"The shift is not just quantitative, but qualitative, especially given the extreme repetition of his arrangements. As one-bar loops roll on and on, your attention wanders from drum to drum, and when a new element enters the mix, interrupting the reverie, it takes on the force of argument. As any language teacher could tell you, it turns out that immersion, like that offered here, does amazing things for comprehension. You emerge from the song feeling not just proficient in batida's hypnotic language but fluent, almost telepathically so. It is a remarkable sensation."
""Alma Do Meu Pai" clocks in at six minutes—about three times the length of the average batida tune—and combusts wildly from start to finish, rattling forward via manic percussion and rhythmic switch-ups and fitting a frankly stunning range of musical ideas into just one track."
(THUMP / VICE)
Maybe it was the fact he used to be part of a dance crew with his younger brother, he can't really tell, but the raw percussive nature of his music reveals Firmeza has a finely tuned understanding of body movements. That became more and more obvious since he first learned the ways of FL Studio via DJ Nervoso and his other - older - brother. That was it for DJ Firmeza, then 11 years old, born in Portugal but of Angolan descent. This EP is dedicated to his recently departed father, a light only overshadowed by God - it is not uncommon for Firmeza to shed some tears in those special moments during a performance when things seem too good to be true.
Clocking in at over 6 minutes, title-track "Alma Do Meu Pai" is a game-changer, 3x longer than the average batida track, a deep running hypnotic percussion grid showcasing all the rhythmic flow Firmeza inherited and perfected from his admiration of classic DJ Nervoso beats;
"Somos Melão Doce" introduces plucked synthetic strings that sound totally alien in this context but with a precise emotive agenda. It's no chance;
Opening side B, "Os PDDG" namechecks Firmeza's ground-breaking crew he shared with Liofox (co-authoring this track), Dadifox, Maboku and Lilocox (both now active as CDM). The tempo is comparatively relaxed, percussion drops are stars in their own right, lending an avant-garde edge to this most tribal dance;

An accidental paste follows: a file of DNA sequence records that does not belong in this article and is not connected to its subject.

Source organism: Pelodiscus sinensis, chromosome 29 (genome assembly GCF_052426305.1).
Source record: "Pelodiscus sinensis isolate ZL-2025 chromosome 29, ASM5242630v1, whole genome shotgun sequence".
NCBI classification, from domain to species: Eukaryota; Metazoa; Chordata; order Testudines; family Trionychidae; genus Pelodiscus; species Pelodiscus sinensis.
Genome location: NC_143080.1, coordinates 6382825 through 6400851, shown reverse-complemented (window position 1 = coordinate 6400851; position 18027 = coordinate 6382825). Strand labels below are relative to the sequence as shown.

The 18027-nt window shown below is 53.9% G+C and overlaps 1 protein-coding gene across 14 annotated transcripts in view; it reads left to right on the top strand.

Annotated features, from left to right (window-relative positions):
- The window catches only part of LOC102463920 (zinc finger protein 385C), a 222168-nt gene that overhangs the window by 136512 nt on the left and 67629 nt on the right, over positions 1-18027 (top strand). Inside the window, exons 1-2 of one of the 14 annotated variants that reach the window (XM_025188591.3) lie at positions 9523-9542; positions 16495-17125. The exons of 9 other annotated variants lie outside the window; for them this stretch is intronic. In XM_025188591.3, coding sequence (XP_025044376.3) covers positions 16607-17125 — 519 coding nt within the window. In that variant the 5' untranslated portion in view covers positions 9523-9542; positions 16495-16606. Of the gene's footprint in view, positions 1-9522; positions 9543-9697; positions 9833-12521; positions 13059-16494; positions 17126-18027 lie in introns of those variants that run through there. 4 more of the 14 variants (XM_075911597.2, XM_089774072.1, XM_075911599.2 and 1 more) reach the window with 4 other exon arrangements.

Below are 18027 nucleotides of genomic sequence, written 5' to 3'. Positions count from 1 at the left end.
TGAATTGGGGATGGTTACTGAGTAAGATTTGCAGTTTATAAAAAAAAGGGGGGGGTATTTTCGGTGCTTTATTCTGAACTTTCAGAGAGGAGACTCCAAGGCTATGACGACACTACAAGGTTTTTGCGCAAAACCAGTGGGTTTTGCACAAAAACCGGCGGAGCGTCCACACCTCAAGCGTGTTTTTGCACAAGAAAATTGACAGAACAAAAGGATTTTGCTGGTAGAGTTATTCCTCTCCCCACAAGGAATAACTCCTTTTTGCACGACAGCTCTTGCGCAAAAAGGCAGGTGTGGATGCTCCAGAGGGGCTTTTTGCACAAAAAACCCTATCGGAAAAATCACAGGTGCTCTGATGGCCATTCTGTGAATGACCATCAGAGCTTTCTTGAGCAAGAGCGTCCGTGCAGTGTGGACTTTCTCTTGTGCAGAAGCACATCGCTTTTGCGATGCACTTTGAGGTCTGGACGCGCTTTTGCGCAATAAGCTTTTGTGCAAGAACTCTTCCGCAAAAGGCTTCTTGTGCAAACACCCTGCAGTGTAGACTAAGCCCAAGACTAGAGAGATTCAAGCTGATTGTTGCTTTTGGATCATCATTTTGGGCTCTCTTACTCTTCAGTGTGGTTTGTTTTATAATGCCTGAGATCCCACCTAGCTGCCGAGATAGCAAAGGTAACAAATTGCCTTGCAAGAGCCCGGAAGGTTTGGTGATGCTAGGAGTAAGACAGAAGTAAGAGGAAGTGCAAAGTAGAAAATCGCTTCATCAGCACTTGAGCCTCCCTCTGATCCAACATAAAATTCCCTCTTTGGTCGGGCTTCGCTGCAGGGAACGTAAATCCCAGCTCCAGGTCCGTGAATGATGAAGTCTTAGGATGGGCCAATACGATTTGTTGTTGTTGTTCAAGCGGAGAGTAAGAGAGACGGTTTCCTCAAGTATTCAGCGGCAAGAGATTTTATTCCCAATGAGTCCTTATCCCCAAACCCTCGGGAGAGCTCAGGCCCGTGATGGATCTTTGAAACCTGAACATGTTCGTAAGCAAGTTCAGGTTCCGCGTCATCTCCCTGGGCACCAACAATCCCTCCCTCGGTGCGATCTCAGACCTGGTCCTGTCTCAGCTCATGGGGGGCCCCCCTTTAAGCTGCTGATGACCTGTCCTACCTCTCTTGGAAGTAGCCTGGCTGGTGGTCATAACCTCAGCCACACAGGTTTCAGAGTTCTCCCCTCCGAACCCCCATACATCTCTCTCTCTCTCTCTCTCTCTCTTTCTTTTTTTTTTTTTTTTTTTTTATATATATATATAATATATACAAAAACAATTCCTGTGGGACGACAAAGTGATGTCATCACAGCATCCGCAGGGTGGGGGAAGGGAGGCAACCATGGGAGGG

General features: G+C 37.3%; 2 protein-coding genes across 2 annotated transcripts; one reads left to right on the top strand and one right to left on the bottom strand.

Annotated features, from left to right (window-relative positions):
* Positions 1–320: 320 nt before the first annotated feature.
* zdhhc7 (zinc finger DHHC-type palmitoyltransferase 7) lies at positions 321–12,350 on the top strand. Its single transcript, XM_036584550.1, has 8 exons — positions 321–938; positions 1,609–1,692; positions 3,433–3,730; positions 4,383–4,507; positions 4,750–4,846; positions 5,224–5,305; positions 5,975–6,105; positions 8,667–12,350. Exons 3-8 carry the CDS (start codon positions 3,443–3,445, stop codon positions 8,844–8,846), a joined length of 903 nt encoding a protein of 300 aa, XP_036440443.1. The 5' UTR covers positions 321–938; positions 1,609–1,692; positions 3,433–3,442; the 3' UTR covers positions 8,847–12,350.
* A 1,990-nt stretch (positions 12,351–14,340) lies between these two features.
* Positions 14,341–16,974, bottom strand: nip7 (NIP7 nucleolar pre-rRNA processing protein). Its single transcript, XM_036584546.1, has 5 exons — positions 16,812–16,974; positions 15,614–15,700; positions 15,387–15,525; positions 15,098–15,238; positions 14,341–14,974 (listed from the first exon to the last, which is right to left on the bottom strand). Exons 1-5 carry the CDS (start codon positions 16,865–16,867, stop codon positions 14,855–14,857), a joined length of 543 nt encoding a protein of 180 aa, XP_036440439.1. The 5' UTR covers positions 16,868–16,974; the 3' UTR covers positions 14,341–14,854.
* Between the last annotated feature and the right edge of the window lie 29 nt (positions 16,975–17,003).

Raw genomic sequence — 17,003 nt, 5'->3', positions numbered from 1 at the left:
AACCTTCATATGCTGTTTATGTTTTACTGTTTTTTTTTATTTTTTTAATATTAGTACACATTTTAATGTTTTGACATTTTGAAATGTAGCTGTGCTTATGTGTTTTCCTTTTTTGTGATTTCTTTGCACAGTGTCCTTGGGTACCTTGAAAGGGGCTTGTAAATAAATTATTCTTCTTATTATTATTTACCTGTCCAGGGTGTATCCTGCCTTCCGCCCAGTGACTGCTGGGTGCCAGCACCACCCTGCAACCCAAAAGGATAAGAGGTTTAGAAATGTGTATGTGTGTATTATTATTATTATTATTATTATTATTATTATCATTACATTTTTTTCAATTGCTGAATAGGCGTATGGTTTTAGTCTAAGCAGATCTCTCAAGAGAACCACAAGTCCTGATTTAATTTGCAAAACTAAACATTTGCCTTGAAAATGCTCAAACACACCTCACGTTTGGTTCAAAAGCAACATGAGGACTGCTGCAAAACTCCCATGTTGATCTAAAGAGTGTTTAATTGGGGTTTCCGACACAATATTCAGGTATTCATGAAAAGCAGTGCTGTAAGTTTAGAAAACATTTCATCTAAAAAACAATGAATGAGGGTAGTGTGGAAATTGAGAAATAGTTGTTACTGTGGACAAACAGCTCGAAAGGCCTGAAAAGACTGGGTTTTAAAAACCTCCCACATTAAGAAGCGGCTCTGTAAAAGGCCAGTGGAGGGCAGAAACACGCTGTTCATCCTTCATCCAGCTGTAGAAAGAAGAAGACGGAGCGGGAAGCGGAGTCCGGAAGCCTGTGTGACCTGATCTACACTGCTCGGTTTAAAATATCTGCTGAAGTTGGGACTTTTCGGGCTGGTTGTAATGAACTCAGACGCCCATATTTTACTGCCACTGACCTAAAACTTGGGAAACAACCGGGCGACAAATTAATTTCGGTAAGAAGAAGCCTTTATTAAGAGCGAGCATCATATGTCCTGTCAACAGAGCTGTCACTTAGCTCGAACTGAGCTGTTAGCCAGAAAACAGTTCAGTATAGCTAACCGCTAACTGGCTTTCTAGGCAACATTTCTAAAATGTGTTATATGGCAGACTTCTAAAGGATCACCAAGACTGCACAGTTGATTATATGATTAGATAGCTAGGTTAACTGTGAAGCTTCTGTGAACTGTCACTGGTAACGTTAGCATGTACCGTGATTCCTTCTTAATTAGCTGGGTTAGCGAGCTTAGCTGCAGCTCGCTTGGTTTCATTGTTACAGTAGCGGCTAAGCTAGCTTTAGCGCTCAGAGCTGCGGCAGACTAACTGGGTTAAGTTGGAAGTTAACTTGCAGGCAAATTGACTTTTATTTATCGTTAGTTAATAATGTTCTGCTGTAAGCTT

In "Start Go", assertive chants dance around each other, in and out of sync, securing a safe path for the heavy duty percussion workout;
By the time we reach "Coelho 2025", it's more than evident we are locked in Firmeza's own intricate web of rhythm; forget notions of kuduro or afrohouse, this is really something else, a pulsating heart linked to stomping feet in a most elegant way;
"Suposto" adds flute and clipped guitar as atmosphere enhancers, balancing the usual genius percussion work. Bouncy and intuitive, one for dancers who enjoy making shapes in the air with their hands.
released October 16, 2015
Written and Produced by DJ Firmeza
Mastered by Tó Pinheiro Da Silva
Artwork by Márcio Matos
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The Sound of Durban is a perfect introduction to a new genre that's caught the ear of many DJs & electronic music producers around the world. This style is heavy hitting but not necessarily as dark as people may seem to think - more-so intense and rhythmic. I can see this dominating late night dancefloors as well as after hours parties where you want to keep the heat going and growing. I'm eager to hear more from artists in this genre as it expands and gains more of the notoriety it deserves. Ate Bit Boy